The argument that we cannot determine what constitutes a just punishment is an argument that all punishment is unjust and the State cannot punish anyone for anything. That argument doesn’t apply solely to capital punishment.
True, and justice is very much a part of the common good, but you have just asserted that we cannot know what constitutes a just punishment.
I think you’ve misinterpreted what he said if for no other reason than that there is no such thing as an intrinsically good act. Any act, if done with a bad intent, becomes a bad act. The church gives just such an example:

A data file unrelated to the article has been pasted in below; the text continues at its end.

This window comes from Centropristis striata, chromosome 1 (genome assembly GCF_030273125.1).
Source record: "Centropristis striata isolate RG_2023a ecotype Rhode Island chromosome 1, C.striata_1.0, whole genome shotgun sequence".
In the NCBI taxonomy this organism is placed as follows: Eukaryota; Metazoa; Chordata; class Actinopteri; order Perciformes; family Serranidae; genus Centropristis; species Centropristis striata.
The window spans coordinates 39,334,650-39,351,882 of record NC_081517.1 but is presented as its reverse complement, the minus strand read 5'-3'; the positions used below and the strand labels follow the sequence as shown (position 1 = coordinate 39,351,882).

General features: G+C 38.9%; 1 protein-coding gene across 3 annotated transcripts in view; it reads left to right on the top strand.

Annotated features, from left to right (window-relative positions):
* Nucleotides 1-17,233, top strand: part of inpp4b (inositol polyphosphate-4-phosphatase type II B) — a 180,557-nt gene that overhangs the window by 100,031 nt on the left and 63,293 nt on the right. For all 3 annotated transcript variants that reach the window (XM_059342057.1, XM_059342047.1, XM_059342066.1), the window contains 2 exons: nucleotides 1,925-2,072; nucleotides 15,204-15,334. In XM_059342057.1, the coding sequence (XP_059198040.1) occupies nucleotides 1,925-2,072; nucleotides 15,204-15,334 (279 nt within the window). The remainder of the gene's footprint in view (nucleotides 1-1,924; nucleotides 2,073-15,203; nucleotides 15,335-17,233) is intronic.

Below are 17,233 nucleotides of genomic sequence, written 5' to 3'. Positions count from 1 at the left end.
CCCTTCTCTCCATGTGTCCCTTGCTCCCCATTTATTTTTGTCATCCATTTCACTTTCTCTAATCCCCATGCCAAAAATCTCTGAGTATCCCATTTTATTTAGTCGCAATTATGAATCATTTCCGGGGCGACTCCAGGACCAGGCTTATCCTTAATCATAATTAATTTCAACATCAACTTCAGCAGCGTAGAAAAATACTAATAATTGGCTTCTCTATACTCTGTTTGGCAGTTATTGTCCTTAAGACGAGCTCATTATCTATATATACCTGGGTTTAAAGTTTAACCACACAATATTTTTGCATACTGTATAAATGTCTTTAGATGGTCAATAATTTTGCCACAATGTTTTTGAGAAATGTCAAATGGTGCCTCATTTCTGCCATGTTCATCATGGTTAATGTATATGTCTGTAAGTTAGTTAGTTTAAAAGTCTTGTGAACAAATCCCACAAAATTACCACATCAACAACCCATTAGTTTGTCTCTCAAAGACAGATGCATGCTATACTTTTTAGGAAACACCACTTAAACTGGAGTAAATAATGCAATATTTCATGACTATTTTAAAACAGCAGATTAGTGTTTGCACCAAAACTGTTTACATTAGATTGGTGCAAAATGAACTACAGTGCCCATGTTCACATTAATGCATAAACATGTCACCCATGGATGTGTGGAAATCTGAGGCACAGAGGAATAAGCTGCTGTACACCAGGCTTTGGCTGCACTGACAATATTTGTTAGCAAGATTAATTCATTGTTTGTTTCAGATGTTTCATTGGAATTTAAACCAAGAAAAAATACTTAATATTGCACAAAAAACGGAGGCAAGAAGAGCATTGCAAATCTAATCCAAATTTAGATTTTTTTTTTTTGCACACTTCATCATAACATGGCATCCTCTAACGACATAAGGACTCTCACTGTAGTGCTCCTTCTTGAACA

1755 An evil end corrupts the action, even if the object is good in itself (such as praying and fasting “in order to be seen by men”).
I don’t dispute this. The point to understand here, however, is that determining what act best serves the common good is a judgment, therefore people may legitimately hold contrary opinions and there is no moral distinction between the positions.